Victory March / Siegesmarsch / Marcha da Victoria / Marcha de la Victoria

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A victory march is a musical form generally reflecting a triumph, victory or great joy. Many composers have written a victory march, with maybe the best known one being by Italian opera composer, Giuseppe Verdi for his 1871 grand opera, Aida, where, in the second act, Radames leads the Egyptian army on its return following their victory over the Ethiopians.

The Egyptians have captured and enslaved Aida, an Ethiopian princess. An Egyptian military commander, Radamès, struggles to choose between his love for her and his loyalty to the Pharaoh. To complicate the story further, the Pharaoh’s daughter Amneris is in love with Radamès, although he does not return her feelings.

Radamès returns victorious and the troops march into the city. The Egyptian king decrees that on this day the triumphant Radamès may have anything he wishes. Claiming the reward promised by the King, Radamès pleads with him to spare the lives of the prisoners and to set them free.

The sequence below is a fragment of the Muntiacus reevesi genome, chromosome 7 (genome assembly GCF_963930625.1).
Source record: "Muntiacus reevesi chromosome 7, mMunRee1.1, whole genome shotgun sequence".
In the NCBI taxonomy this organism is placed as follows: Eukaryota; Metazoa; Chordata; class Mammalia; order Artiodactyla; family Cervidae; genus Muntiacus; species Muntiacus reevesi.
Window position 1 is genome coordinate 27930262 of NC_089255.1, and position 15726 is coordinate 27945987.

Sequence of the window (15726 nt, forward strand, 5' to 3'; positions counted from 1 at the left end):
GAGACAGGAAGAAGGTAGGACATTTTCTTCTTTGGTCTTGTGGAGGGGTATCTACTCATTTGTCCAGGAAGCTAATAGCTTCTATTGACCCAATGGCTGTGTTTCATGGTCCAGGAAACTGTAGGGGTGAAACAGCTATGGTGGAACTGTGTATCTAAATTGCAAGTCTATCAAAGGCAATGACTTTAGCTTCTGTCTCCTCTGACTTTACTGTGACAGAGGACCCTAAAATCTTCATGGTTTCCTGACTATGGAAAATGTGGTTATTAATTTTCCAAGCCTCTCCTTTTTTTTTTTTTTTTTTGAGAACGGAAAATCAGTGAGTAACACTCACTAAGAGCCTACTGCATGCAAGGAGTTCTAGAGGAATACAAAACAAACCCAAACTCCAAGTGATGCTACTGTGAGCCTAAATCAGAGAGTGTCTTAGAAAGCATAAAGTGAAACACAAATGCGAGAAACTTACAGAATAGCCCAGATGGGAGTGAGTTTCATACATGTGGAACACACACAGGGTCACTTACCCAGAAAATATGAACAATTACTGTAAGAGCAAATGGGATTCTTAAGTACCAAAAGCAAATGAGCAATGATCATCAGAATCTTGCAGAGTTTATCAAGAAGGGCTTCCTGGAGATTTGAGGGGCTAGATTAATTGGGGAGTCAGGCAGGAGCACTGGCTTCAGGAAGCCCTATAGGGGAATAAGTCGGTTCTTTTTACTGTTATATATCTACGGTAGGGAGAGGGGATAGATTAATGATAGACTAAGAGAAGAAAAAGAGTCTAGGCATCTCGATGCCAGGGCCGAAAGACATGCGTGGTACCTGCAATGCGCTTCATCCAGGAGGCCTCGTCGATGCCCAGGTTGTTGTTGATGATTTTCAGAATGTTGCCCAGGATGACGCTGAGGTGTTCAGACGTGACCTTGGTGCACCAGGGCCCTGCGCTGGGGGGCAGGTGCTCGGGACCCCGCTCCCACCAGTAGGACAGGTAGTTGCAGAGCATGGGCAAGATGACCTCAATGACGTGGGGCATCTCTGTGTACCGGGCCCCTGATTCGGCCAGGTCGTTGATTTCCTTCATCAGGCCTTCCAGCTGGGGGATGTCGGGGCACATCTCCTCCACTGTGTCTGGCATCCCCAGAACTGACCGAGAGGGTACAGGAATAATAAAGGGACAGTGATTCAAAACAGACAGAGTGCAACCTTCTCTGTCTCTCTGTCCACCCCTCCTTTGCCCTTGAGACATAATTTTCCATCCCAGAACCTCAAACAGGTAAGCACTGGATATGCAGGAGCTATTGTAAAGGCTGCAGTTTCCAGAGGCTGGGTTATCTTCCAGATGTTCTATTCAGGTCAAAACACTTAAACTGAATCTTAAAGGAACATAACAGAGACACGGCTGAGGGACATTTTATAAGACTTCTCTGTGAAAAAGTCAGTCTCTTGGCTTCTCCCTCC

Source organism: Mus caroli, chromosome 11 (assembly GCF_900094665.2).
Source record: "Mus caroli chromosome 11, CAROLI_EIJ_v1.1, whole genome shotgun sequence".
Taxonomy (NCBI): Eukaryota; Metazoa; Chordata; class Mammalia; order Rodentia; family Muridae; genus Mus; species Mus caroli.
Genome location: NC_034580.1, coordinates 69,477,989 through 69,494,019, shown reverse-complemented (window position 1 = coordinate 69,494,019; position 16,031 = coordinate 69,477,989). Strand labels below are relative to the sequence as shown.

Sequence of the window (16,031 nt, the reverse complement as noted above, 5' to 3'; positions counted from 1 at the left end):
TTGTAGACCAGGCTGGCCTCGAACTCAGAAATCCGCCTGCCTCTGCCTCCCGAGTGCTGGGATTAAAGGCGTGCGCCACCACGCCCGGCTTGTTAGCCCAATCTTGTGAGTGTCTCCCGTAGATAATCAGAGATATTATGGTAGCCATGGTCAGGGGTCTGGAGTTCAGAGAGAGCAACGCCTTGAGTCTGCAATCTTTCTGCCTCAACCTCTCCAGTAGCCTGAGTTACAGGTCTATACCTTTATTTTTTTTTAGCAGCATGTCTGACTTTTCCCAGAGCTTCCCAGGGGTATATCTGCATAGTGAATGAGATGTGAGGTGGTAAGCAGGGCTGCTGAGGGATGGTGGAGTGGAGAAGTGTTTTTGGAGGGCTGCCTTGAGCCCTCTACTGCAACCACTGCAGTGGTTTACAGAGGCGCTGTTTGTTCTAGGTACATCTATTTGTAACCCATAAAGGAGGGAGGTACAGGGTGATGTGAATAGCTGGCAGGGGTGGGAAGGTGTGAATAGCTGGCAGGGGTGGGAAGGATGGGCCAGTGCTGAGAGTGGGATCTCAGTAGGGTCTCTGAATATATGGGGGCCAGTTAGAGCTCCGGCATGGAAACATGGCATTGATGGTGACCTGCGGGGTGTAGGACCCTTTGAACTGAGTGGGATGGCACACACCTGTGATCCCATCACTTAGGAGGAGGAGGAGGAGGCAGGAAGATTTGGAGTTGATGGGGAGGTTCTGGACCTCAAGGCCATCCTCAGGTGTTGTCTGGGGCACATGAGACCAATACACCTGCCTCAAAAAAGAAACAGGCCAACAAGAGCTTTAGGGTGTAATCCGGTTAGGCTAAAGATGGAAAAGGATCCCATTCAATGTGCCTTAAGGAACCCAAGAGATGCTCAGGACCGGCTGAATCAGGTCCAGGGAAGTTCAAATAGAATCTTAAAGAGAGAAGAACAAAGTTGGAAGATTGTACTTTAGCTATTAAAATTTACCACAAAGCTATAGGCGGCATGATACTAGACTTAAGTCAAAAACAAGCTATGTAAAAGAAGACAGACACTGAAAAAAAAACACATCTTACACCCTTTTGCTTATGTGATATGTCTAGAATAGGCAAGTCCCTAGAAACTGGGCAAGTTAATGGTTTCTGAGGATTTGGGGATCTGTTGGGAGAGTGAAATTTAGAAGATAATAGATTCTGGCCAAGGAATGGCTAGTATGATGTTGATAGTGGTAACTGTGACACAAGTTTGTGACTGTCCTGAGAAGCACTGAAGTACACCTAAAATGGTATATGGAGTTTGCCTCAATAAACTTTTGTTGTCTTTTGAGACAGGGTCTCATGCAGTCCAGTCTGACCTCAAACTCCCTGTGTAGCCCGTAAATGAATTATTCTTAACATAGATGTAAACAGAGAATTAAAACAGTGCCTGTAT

Eyewitness accounts of Westerners and Chinese present at Nanking in the weeks after the fall of the city say that, over the course of six weeks following the fall of Nanking, Japanese troops engaged in mass rape, murder, theft, arson, and other war crimes. Other accounts include first-person testimonies of Nanking Massacre survivors, eyewitness reports of journalists (Western and Japanese), as well as the field diaries of military personnel.

A large number of rapes were done systematically by the Japanese soldiers as they went from door to door, searching for girls, with many women being captured and gang raped. The women were often killed immediately after being raped, often through explicit mutilation or by penetrating vaginas with bayonets, long sticks of bamboo, or other objects. Young children were not exempt from these atrocities and were cut open to allow Japanese soldiers to rape them.

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